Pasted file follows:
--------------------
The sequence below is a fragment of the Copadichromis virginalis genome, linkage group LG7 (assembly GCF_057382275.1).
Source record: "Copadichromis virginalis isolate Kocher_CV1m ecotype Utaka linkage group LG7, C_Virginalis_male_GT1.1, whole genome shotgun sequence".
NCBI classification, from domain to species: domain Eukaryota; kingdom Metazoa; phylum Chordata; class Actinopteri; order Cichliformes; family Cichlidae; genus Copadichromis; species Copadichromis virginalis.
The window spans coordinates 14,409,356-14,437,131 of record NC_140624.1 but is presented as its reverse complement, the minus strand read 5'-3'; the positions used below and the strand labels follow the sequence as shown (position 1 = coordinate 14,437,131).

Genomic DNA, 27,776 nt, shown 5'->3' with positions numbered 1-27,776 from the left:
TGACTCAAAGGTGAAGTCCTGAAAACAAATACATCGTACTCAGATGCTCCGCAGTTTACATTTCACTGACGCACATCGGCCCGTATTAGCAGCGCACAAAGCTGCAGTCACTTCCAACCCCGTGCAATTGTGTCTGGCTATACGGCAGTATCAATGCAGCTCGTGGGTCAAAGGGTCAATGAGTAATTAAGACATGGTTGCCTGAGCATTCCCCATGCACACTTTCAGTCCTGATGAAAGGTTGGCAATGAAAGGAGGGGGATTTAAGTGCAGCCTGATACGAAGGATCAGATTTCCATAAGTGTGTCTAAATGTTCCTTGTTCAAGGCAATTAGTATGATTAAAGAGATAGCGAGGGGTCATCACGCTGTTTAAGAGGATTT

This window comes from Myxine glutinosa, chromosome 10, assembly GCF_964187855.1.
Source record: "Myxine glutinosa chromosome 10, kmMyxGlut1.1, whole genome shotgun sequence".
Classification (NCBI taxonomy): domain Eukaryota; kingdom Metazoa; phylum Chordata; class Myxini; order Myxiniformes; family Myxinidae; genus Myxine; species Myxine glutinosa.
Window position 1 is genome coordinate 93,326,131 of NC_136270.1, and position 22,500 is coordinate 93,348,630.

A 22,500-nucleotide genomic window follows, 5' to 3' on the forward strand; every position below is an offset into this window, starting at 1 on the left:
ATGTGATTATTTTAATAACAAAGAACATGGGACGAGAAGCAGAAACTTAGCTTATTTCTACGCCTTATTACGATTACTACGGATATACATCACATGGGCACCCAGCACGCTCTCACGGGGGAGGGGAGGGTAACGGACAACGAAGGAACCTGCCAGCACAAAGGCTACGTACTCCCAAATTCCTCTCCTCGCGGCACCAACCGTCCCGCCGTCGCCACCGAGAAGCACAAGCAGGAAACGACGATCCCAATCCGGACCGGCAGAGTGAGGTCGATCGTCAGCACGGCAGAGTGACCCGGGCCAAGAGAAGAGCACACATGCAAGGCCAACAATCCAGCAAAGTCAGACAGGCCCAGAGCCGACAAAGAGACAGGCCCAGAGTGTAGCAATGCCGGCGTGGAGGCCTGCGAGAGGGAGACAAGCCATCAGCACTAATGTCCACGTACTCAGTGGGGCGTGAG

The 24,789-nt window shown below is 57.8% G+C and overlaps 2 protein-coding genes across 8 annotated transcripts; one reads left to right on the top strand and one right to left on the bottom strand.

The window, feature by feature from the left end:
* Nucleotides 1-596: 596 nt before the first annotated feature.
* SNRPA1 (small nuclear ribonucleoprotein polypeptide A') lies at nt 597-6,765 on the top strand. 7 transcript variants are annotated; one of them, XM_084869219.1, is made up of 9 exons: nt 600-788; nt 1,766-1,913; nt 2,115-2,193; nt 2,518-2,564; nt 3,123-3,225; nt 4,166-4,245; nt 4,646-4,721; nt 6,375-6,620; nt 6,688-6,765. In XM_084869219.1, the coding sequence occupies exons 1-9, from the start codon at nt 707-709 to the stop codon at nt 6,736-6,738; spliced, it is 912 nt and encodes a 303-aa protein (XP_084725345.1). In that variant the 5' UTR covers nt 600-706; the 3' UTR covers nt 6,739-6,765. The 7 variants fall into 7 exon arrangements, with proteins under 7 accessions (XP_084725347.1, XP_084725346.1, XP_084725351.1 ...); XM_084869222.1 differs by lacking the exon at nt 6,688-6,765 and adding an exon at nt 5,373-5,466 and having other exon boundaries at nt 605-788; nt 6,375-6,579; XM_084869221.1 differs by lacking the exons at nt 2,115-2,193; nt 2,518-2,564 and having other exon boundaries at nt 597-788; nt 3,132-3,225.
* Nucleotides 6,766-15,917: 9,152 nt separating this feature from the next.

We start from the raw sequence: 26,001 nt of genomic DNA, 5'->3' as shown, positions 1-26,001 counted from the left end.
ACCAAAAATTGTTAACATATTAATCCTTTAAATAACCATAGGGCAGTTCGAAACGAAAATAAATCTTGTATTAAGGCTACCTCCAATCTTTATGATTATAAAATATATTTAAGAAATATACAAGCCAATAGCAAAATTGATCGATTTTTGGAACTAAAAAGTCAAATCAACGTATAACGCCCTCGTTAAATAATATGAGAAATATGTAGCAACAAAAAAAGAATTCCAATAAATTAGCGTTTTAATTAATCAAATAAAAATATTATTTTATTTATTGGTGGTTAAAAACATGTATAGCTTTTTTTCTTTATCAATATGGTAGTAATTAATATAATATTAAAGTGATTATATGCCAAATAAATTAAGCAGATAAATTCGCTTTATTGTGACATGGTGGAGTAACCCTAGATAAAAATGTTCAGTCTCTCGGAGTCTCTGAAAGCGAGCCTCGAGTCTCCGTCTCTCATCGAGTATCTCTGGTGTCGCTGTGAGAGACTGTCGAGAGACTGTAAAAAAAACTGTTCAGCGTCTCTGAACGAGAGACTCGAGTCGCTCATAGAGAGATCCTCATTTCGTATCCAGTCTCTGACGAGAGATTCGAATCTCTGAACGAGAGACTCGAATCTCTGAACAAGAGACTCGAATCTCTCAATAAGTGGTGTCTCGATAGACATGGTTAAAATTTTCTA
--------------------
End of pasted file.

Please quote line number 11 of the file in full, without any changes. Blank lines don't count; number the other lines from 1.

A 22,500-nucleotide genomic window follows, 5' to 3' on the forward strand; every position below is an offset into this window, starting at 1 on the left: